Tori Oriola on Black Lives Matter: “Your voice matters”


Photo provided by Tori Oriola

LET ME TALK: Northwood graduate Tori Oriola uses a megaphone to amplify her voice, as she spreads awareness about the Black Lives Matter movement in one of the rallies she attended.

Ashley Lee, A&E Editor

The voice of Tori Oriola, Northwood’s Class of 2020 graduate, resonated with the audience during a rally at the Irvine Civic Center on June 6. Oriola shared her message about the Black Lives Matter (BLM) movement and led the audience in chanting “Let me talk.” Afterwards, she shared her views on justice and changing the world in a virtual interview with The Howler. 

The Howler: What does the BLM movement mean to you?

Tori Oriola: It means the world to me. I’ve never felt so supported by so many people that I don’t even know. I don’t feel like I need to be silent anymore. This movement has given me a platform to speak my mind and tell people my story because I feel like it needs to be heard. 

TH: What change do you think needs to happen in the future?

TO: The main change that needs to happen is that rules need to apply to everyone. And when I say that, I want to hold every single person accountable for whatever crime they did. What also needs to change is the divides that we have put in our own community. We need to change our neighborhood and care for our neighbors. We need to change the relationship we have with other cultures and accept their culture. There needs to be a unification of all people and we need to have empathy for others. We need to help people who are normally the underdogs.

TH: How do you think people achieve change?

TO: The main thing I can tell you is to not remain silent and speak up because your voice matters, your opinion matters. But you also have to be open to other people’s opinions and be respectful about it. Other things you can do is to educate yourself about black history and try to understand why people are protesting, how angry they can be because of the long-lasting history behind this movement. Another thing you can do is take action. You can do that by donating to bill funds and charities that support this movement and support black-owned businesses if you got money like that. But as a high school student, I’ve seen a lot of people my age write letters to public officials and politicians to demand justice for everybody that has been assaulted or killed by the police. Speak your mind, please. We really need it. 

TH: What do you think is the “status quo” in the United States right now in terms of the BLM movement?

TO: Right now, it is a lot of people our age and a lot of multicultural people speaking up, which is something I have never seen before. Our generation tends to be a lot more accepting and inclusive to other people’s emotions than any other generation that I’ve seen. There are a lot of educated people who can make a difference, and I think that is going to change the dynamic of our society. There was this really big debate about why people shouldn’t…or [should] say “All Lives Matter” and my response to that is “All Lives Matter” is a false statement, a really big misconception. All lives won’t matter until black lives matter. There is no justice for all until there is justice for black people.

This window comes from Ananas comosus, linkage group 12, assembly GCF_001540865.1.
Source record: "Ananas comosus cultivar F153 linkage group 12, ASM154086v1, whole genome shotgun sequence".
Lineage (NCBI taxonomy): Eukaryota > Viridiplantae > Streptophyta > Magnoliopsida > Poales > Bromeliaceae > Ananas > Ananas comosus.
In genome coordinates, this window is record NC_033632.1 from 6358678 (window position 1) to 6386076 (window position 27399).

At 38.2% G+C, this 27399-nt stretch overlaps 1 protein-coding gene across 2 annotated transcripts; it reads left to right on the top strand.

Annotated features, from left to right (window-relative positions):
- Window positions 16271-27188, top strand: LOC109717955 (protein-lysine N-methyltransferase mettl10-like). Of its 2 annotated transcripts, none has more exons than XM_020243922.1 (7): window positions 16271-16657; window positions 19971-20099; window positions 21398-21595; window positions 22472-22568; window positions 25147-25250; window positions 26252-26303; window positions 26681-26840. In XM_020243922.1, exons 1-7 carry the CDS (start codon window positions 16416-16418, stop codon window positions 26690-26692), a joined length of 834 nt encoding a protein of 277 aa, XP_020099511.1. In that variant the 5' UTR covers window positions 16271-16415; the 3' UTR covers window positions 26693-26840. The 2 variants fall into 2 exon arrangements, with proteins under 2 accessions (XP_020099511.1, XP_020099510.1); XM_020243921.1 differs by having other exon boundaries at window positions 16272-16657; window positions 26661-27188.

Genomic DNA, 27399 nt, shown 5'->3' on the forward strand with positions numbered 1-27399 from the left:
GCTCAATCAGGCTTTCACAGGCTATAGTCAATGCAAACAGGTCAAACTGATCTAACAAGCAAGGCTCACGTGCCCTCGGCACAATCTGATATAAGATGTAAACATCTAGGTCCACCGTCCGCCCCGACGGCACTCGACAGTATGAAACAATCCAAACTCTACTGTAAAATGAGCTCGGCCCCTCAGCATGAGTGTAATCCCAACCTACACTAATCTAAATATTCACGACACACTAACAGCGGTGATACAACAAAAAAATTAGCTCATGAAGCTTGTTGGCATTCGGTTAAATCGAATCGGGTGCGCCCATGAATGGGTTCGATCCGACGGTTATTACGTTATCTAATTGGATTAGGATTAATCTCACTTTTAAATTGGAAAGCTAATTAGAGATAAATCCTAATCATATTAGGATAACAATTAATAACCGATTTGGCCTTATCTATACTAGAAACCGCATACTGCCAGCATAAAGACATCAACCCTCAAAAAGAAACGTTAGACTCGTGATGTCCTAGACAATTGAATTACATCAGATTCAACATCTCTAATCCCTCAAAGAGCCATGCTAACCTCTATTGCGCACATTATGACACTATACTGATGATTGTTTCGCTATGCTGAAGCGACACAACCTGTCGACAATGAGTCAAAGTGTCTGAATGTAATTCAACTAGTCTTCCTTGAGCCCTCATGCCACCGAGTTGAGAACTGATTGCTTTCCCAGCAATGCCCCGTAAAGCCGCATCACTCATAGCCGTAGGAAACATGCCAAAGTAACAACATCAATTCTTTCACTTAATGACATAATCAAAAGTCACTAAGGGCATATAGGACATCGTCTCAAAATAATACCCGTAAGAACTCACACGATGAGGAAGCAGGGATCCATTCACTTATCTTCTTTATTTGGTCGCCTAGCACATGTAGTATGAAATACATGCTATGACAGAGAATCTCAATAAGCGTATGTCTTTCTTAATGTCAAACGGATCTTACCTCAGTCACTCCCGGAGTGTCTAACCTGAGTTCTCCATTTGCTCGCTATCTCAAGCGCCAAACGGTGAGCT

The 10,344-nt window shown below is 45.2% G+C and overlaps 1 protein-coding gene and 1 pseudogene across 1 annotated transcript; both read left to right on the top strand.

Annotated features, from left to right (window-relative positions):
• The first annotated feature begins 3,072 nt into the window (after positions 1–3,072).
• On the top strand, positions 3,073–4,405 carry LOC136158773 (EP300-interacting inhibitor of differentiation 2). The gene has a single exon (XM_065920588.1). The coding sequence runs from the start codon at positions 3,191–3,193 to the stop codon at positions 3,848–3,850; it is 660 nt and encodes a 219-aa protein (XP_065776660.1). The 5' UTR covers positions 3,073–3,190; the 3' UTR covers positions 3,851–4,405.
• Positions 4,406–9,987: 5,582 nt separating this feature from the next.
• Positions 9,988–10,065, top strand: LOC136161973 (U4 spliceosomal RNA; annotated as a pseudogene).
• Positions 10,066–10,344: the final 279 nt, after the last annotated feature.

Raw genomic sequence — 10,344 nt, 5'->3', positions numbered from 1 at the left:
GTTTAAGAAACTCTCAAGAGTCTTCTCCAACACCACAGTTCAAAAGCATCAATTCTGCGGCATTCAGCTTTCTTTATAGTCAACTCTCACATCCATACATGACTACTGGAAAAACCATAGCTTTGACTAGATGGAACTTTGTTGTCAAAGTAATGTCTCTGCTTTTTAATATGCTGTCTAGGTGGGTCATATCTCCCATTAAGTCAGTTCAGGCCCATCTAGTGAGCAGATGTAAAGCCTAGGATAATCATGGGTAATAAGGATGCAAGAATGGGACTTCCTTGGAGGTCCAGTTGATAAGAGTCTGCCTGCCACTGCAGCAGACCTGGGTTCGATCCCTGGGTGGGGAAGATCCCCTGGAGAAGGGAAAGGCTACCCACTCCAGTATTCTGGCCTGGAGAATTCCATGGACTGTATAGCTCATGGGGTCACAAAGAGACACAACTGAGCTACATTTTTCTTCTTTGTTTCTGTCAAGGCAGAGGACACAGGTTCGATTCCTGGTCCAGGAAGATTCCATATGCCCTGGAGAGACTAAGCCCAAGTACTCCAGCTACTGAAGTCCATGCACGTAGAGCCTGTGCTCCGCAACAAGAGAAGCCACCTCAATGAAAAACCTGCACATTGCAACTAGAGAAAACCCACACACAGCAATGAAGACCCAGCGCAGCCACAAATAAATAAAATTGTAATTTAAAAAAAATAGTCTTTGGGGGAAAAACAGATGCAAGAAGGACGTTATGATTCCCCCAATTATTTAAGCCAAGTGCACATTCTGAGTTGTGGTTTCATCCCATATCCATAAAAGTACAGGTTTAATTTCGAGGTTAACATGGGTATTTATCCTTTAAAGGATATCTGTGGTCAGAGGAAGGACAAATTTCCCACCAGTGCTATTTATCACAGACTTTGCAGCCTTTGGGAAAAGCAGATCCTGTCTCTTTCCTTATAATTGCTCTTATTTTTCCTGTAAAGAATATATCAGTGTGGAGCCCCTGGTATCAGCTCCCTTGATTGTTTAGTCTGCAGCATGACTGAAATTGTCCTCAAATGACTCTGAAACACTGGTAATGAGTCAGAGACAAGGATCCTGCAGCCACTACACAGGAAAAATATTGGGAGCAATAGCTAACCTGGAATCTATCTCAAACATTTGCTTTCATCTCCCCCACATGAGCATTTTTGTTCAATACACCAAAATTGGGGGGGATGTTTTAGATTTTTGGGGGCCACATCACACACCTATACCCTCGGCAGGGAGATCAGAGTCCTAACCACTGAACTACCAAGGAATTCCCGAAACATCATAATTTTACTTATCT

TH: What does justice mean to you? And what does equality mean?

TO: I think justice truly is looking at people for people. I want my life to weigh the same as someone who doesn’t look like me. I want laws to be changed [to reflect that]. I think there’s too much leeway for arbitrary decisions to be made through sentencing and convicting. I want reformation across the board of every system. I want change in the educational system, change in the judicial system and the legislative system. I want it to be equal for every single person, no matter their race or their ethnicity. 

TH: There’s been a lot of debate between peaceful vs. violent protests. What are your views on this debate?

TO: I do understand that there’s a built-up of rage for people of color, but I don’t think the looting and the breaking of property are really for the cause of what I stand for. Those are different people. Those are people who are angry, not people who support the movement of Black Lives Matter. Because the movement is really about unity and justice for all. 

TH: How has this movement and recent events impacted your identity? 

TO: I have felt so strong throughout this entire movement. If you met me in high school, you would see me as quiet, non-confrontational and not-so-defiant in my opinions, but that has really changed throughout this movement. I am confident and I know I am smart: That is something I haven’t felt in my own community. It’s made me a lot more passionate about my own culture and so much more prideful about the color of my skin because through all my years of living, being black was not something to be proud of. It was always a setback, it was always something to complain about and it was always about something that I would have to change for other people. I would straighten my hair to assimilate to my own friends, to feel accepted, but that is no longer the case. And I don’t ever want that to happen to a black individual or somebody who is a person of color. Your color is your beauty and your voice matters. Your life matters. And I will always fight for your life, I will always fight for anybody who’s being discriminated against. And I want everybody to join me. Where will you stand at this point in history?